For all the dozens and dozens of Velociraptor toys & models which swarm the market, there are criminally few which attempt to depict the famous “swift plunderer” as something even remotely resembling what we know of the real-life animal. When sculptor and toy designer David Silva announced his articulated Beasts of the Mesozoic line in 2015, beginning with a series of 1:6 scale, scientifically accurate dromaeosaurs, collectors were understandably very excited at the prospect. The Deluxe Raptor Series released to great success through Kickstarter and Silva’s Creative Beasts Studios website, and Silva began preparing the “Beasts” line for expansion, with even bigger ceratopsian and tyrannosaur action figures next on the horizon. While developing and releasing these extensive new series, Silva also returned to the raptors with a trio of downsized, 1:18 versions of the deluxe figures (alongside three resized ceratopsians as well), designed to scale appropriately with the newer, bigger dinosaur series. Naturally, number 1 of this new mini-series was Velociraptor mongoliensis.
All of the Beasts of the Mesozoic figurines in the new 1:18 mini-series come packaged in a collector-friendly plastic shell package, with a removable cardboard insert featuring the product information and facts about the dinosaur. Artwork from the Deluxe Raptor series – produced by Jonathan Kuo in Velociraptor’s case – is featured on the front of the insert. Inside the shell, the raptor is housed with a second pair of legs, a transparent base, and display pieces to secure the raptor to the base (rod, grip, toe clamp). Instructions are also included for equipping the accessories. All pieces should, naturally, be handled with care; this is a small model, and individual pieces may risk breaking or warping with overuse or excessive force.
Velociraptor measures just over 10cm (4in) long, technically putting the figurine closer to 1:20 scale than 1:18 for a 2-meter live specimen. Despite its small size, the action figurine does excellent work capturing the details originally present in the 1:6 Deluxe version. Velociraptor is presented as a much more gracile, birdlike predator than the robust reptile general audiences are used to envisioning. The body is coated in sleek, feathery plumage, and the hands are correctly positioned palms-inward. The skull is long and slender, and the teeth are protected in lipped jaws – all fundamental traits of the animal firmly rooted in current scientific understanding (or at least reasonably argued for, in the case of the lips). Velociraptor is known from very good remains, so the figurine is able to follow a completely accurate outline with care given to every body part and proportion. Any slight discrepancies are likely due merely to the challenge of maintaining both the sculpt and articulation on such a small frame.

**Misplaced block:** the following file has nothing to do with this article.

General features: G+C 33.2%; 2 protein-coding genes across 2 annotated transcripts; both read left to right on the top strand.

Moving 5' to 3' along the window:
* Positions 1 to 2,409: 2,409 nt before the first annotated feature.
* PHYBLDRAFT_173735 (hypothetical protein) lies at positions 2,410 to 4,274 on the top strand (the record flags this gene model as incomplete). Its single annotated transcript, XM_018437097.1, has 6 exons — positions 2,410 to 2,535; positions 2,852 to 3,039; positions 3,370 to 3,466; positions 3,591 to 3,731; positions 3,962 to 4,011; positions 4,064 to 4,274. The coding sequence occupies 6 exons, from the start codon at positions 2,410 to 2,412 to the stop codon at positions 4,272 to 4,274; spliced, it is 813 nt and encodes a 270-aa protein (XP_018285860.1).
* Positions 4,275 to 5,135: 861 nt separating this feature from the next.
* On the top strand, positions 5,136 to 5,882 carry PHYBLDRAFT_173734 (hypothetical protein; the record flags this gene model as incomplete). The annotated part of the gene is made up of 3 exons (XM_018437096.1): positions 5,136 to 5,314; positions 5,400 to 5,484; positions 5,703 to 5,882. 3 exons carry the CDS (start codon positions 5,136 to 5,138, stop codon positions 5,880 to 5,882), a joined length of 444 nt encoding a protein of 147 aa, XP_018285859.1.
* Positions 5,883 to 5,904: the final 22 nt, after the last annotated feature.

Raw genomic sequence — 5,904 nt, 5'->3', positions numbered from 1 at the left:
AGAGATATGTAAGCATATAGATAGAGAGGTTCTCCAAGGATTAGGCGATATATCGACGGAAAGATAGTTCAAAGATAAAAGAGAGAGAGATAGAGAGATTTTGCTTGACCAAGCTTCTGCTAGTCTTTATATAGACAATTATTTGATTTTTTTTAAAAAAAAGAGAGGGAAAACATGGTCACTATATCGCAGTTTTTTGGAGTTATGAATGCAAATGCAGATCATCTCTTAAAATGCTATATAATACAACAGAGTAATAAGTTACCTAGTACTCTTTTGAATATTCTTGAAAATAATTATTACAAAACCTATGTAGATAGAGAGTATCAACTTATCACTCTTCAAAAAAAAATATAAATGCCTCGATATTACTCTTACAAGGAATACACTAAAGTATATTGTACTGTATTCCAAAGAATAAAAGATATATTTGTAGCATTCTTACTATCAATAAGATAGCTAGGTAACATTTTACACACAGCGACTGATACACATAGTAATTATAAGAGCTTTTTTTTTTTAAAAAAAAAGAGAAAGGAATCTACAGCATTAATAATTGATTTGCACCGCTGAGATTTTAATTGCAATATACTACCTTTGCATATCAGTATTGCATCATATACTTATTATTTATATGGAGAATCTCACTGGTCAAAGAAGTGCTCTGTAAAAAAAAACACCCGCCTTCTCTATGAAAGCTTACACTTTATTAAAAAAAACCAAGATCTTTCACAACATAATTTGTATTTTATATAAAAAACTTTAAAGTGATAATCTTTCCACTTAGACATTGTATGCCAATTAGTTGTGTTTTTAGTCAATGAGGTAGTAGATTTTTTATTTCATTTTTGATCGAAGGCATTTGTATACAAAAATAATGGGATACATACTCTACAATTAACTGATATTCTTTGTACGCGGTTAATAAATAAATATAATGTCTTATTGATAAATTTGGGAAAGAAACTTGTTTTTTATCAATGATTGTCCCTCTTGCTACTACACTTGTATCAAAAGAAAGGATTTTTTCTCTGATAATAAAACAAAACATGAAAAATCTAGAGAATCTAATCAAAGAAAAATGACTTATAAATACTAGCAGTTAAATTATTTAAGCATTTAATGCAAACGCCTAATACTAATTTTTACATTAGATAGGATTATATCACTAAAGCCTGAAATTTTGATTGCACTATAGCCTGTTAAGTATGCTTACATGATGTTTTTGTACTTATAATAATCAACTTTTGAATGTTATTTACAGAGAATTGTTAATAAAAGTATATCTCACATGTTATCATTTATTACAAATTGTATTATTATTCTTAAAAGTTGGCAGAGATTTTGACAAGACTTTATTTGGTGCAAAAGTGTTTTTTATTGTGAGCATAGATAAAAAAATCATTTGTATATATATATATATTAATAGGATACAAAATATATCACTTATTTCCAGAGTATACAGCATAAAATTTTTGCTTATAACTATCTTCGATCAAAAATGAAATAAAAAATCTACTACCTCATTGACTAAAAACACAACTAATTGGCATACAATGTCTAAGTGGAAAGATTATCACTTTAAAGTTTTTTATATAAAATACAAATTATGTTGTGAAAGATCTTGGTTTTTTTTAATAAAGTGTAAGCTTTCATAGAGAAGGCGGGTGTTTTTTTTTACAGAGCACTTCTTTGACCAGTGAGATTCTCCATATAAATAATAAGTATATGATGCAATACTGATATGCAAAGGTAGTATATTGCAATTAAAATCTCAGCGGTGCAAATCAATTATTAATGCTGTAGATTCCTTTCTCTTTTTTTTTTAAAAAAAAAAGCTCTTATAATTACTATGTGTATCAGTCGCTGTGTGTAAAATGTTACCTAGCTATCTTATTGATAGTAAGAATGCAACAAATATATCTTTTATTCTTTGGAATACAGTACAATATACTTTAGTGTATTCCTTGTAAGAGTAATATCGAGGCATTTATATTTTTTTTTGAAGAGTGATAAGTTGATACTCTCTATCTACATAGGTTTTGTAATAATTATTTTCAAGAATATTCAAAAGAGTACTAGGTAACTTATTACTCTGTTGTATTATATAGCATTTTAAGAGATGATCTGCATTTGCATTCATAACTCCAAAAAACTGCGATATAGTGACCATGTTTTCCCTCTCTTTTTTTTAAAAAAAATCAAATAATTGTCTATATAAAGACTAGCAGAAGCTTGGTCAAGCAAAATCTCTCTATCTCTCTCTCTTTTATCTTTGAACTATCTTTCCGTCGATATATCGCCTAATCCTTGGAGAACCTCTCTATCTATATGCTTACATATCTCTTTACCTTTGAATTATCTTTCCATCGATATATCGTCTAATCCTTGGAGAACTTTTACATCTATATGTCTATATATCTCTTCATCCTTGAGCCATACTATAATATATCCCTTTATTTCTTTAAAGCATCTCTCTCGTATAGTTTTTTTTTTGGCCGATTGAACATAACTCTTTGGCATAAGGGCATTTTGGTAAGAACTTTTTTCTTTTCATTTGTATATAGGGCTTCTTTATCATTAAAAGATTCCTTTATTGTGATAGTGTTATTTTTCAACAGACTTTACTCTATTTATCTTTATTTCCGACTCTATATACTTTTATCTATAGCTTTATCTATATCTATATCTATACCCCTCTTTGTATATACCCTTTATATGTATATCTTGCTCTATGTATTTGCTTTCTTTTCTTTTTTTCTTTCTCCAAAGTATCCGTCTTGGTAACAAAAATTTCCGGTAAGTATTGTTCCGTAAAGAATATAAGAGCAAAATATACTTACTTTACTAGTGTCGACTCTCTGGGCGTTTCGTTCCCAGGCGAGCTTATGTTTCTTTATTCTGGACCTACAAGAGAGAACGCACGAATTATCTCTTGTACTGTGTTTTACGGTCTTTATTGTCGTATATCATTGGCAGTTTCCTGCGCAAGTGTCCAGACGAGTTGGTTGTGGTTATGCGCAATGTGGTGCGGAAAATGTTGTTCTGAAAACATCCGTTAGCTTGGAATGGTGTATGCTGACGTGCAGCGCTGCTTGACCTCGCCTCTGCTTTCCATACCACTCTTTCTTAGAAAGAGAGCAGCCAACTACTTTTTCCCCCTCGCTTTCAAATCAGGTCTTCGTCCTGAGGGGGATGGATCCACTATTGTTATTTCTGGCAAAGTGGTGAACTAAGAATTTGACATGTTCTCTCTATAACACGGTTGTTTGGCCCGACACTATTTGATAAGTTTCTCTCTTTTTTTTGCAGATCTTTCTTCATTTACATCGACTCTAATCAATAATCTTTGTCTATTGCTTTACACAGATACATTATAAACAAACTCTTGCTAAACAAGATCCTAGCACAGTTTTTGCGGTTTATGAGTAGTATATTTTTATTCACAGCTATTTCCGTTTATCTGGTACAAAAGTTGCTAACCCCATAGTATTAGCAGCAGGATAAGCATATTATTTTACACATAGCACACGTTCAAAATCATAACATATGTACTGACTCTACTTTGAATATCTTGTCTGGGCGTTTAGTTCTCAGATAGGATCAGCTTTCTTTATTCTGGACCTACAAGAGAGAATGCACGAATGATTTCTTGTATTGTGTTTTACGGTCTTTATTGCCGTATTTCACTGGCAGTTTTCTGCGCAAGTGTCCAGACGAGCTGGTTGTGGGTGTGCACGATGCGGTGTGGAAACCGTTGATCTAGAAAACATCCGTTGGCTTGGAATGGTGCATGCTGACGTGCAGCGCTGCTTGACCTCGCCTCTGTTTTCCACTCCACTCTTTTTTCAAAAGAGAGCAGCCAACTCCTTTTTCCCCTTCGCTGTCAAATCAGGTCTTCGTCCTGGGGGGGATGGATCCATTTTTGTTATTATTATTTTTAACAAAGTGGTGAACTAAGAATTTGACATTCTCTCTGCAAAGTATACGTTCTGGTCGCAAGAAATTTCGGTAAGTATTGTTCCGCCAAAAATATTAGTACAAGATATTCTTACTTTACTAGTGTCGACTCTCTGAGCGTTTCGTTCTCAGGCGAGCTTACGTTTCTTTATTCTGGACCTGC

Articulation is pretty extensive for such a small action figure; a total of 15 articulation points are featured, retaining the majority of poseability from the Deluxe figure. Two joints in the neck allow the raptor to look in all directions, though not to any extremes (the “sleeve” piece in the middle of the neck might have been better sculpted loose, or not as a separate piece at all). The jaw opens wide and closes snugly. The tail can also wag in most directions, although it remains rigid in pose with no wire for flexibility. The arms can swivel from the shoulders, elbows, and wrists; they can’t tuck flush to the body, but they can “flap” and outstretch for combat and display. The legs are jointed in the hips and the knees; the lower legs can be exchanged between standing and running poses for more dynamic shots. One last joint in the torso allows for a little extra range in posture, whether the little raptor be on the run, leaping through the air, or just resting for a moment between action sequences.
Handling so many joints on a small figure mandates caution, of course; even a high-quality item is not immune to breakage. My raptor has not sustained any damage, thankfully, but different joints require different care. The arms on my figurine tend to be rather loose, and easily flop around if jostled; the knees, in contrast, are so sturdy I’m sometimes afraid of snapping the pegs from the force they need to bend. The rest of the articulation functions with the sculpt without much issue. Pins in the arms and jaw are visible on the figure, but are mostly camoflagued by the paint scheme to avoid distraction to the design.
For coloration of Velociraptor, David Silva referenced the bearded vulture (or lammergeier), a large living “raptor” from the Himalayan region. Several other variants have been released since the first Deluxe raptor, but the 1/18 figurine retains the original color scheme faithfully and effectively. Complexity of the patterns is understandably reduced, but the figurine is still striking with its yellow and rufous-red colors, punctuated by dark brown/grey limbs and racing stripes on the face. Dry-brushing along the back and tail bring out the excellent fine detailing of the plumage, as well as to the primary feathers on the arms. Collectors who enjoy textile qualities in their models will appreciate how pleasantly rough the surface of this figurine is, in addition to all the other traits already to its credit.
David Silva and his collaborators have been hard at work over the past few years with the Beasts of the Mesozoic series, striving to produce some of the finest dinosaur action figures on the market. While the final products aren’t cheap, the results seen in the likes of this 1/18 Velociraptor speak for themselves with their level of quality. The little raptor isn’t a perfect model, but it’s very, very good for what it is, and hopefully this set sells well enough for more little 1/18 dinosaurs to be on the horizon. Creative Beast’s 1/18 Velociraptor comes recommended.